The NIH guidelines provided a mechanism for regular review and easing of restrictions on research as risks became better known. By 1978, most scientists believed that new evidence warranted revision of the guidelines, and Singer proposed downscaling risk and containment levels for many experiments. The process, however, became drawn out and contentious after the Secretary of Health, Education, and Welfare, Joseph Califano, assumed supervision of recombinant DNA policymaking. Singer complained in an editorial published in Science in January 1979 that Califano had adopted procedures "unsuitable to the complex problem of controlling creative activities . . . [and] the confidence of the scientific community in the wisdom behind these efforts is rapidly eroding."
Singer continued to press for simplification of the review, registration, and approval of experiments and argued successfully that NIH should end its review of the decisions of Institutional Biohazard Committees at research institutions, the committees that approved experiments for which containment levels were specified by the guidelines (as opposed to experiments not expressly mentioned in the guidelines, which had to be approved by NIH). Other key participants at Asilomar, namely David Baltimore and Norton Zinder, urged that the guidelines be converted into a code of recommended standard practices, except for prohibitions on certain types of experiments. Their proposals were not enacted, but in the absence of evidence that gene recombination and cloning experiments cause unexpected hazards, the NIH guidelines have been eased significantly since.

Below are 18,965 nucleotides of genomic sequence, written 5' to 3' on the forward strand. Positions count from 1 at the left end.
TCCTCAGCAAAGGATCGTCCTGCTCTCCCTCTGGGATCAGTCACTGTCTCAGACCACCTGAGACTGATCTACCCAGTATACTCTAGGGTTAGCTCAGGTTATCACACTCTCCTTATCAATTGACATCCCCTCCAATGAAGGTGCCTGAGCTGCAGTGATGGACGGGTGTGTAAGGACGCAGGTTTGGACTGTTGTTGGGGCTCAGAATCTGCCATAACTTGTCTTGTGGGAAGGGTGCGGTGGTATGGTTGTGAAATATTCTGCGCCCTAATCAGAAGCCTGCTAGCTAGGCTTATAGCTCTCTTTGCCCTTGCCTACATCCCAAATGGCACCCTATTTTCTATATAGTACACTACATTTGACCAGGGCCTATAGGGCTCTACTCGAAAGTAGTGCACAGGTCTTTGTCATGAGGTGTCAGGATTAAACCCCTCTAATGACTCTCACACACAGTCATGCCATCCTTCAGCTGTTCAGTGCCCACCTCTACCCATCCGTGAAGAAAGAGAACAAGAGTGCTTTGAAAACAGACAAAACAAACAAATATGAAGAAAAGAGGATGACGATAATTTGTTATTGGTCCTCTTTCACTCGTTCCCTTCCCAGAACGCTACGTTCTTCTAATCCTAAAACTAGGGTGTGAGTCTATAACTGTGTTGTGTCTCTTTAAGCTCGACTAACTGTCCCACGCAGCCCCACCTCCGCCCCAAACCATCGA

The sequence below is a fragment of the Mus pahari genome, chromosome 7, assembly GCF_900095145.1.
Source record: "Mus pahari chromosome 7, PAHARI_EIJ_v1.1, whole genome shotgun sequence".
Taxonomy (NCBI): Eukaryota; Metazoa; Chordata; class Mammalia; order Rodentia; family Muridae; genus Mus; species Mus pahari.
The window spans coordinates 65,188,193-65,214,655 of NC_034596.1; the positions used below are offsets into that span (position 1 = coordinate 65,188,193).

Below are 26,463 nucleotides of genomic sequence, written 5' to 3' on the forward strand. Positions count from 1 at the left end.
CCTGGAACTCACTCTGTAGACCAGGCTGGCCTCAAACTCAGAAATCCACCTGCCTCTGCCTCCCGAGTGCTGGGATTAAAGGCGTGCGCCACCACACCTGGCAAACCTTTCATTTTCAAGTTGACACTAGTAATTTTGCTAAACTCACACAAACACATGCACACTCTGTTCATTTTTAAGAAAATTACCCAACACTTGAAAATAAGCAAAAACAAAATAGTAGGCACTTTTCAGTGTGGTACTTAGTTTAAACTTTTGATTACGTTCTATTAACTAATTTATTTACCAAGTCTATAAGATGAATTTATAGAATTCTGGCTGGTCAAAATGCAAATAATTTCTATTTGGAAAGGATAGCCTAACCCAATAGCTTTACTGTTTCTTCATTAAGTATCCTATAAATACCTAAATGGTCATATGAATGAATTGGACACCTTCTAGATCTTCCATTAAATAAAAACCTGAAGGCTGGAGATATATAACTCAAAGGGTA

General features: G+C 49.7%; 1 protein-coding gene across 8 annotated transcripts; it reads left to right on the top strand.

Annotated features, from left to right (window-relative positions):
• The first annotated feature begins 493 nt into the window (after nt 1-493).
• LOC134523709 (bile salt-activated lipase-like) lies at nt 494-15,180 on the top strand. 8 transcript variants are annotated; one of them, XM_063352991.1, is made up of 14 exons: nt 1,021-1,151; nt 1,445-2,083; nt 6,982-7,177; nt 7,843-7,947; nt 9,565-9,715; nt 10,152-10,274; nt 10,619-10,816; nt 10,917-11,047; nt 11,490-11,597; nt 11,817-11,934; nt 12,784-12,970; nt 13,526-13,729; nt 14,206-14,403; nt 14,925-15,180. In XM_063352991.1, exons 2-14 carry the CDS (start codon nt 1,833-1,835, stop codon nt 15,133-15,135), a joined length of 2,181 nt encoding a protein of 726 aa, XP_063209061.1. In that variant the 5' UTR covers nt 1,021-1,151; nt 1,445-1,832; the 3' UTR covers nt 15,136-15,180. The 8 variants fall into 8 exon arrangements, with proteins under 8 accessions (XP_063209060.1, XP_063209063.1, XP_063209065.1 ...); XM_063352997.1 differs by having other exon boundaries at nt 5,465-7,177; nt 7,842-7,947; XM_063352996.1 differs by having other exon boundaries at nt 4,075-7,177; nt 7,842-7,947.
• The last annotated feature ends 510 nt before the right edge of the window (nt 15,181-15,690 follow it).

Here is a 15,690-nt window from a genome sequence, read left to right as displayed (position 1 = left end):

A quarter century after the Asilomar conference, Paul Berg acknowledged that "we overestimated the risks, but we had no data as a basis for deciding, and it was sensible to choose the prudent approach." He credited the voluntary moratorium and initially stringent guidelines with shoring up public confidence and defusing further controversy, allowing easing of restrictions as evidence permits. Singer has gone further, suggesting that this approach should be applied to the approval process for all new biological technologies, such as genetically modified crops. She has urged scientists to find new ways to explain the rapid advances in biology made possible by the recombinant DNA revolution to a skeptical public.